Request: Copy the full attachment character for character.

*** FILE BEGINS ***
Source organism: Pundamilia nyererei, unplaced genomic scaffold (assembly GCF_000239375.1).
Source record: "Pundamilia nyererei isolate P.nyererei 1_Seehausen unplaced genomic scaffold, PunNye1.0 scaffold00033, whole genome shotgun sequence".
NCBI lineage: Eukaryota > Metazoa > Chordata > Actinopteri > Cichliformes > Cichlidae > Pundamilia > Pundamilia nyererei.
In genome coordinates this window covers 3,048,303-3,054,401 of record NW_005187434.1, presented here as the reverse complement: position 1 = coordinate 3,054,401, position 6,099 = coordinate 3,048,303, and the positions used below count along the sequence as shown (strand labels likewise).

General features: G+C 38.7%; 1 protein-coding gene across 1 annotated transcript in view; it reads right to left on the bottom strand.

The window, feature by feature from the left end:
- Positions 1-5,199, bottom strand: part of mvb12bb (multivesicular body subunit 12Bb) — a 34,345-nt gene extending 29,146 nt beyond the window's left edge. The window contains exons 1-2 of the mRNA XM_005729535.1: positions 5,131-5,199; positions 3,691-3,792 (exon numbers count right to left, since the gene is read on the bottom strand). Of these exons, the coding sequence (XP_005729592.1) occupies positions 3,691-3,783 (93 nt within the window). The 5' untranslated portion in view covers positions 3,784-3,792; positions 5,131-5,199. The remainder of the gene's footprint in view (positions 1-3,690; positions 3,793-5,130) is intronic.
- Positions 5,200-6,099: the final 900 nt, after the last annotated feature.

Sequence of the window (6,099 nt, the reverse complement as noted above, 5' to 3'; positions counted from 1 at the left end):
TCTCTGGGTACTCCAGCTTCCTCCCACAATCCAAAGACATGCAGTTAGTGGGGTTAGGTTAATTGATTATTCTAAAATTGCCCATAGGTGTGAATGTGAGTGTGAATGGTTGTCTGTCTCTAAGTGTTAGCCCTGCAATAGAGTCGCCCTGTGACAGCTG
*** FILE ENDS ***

Source organism: Pundamilia nyererei, unplaced genomic scaffold (assembly GCF_000239375.1).
Source record: "Pundamilia nyererei isolate P.nyererei 1_Seehausen unplaced genomic scaffold, PunNye1.0 scaffold00033, whole genome shotgun sequence".
NCBI lineage: Eukaryota > Metazoa > Chordata > Actinopteri > Cichliformes > Cichlidae > Pundamilia > Pundamilia nyererei.
In genome coordinates this window covers 3,048,303-3,054,401 of record NW_005187434.1, presented here as the reverse complement: position 1 = coordinate 3,054,401, position 6,099 = coordinate 3,048,303, and the positions used below count along the sequence as shown (strand labels likewise).

General features: G+C 38.7%; 1 protein-coding gene across 1 annotated transcript in view; it reads right to left on the bottom strand.

The window, feature by feature from the left end:
- Positions 1-5,199, bottom strand: part of mvb12bb (multivesicular body subunit 12Bb) — a 34,345-nt gene extending 29,146 nt beyond the window's left edge. The window contains exons 1-2 of the mRNA XM_005729535.1: positions 5,131-5,199; positions 3,691-3,792 (exon numbers count right to left, since the gene is read on the bottom strand). Of these exons, the coding sequence (XP_005729592.1) occupies positions 3,691-3,783 (93 nt within the window). The 5' untranslated portion in view covers positions 3,784-3,792; positions 5,131-5,199. The remainder of the gene's footprint in view (positions 1-3,690; positions 3,793-5,130) is intronic.
- Positions 5,200-6,099: the final 900 nt, after the last annotated feature.

Sequence of the window (6,099 nt, the reverse complement as noted above, 5' to 3'; positions counted from 1 at the left end):
TCTCTGGGTACTCCAGCTTCCTCCCACAATCCAAAGACATGCAGTTAGTGGGGTTAGGTTAATTGATTATTCTAAAATTGCCCATAGGTGTGAATGTGAGTGTGAATGGTTGTCTGTCTCTAAGTGTTAGCCCTGCAATAGAGTCGCCCTGTGACAGCTG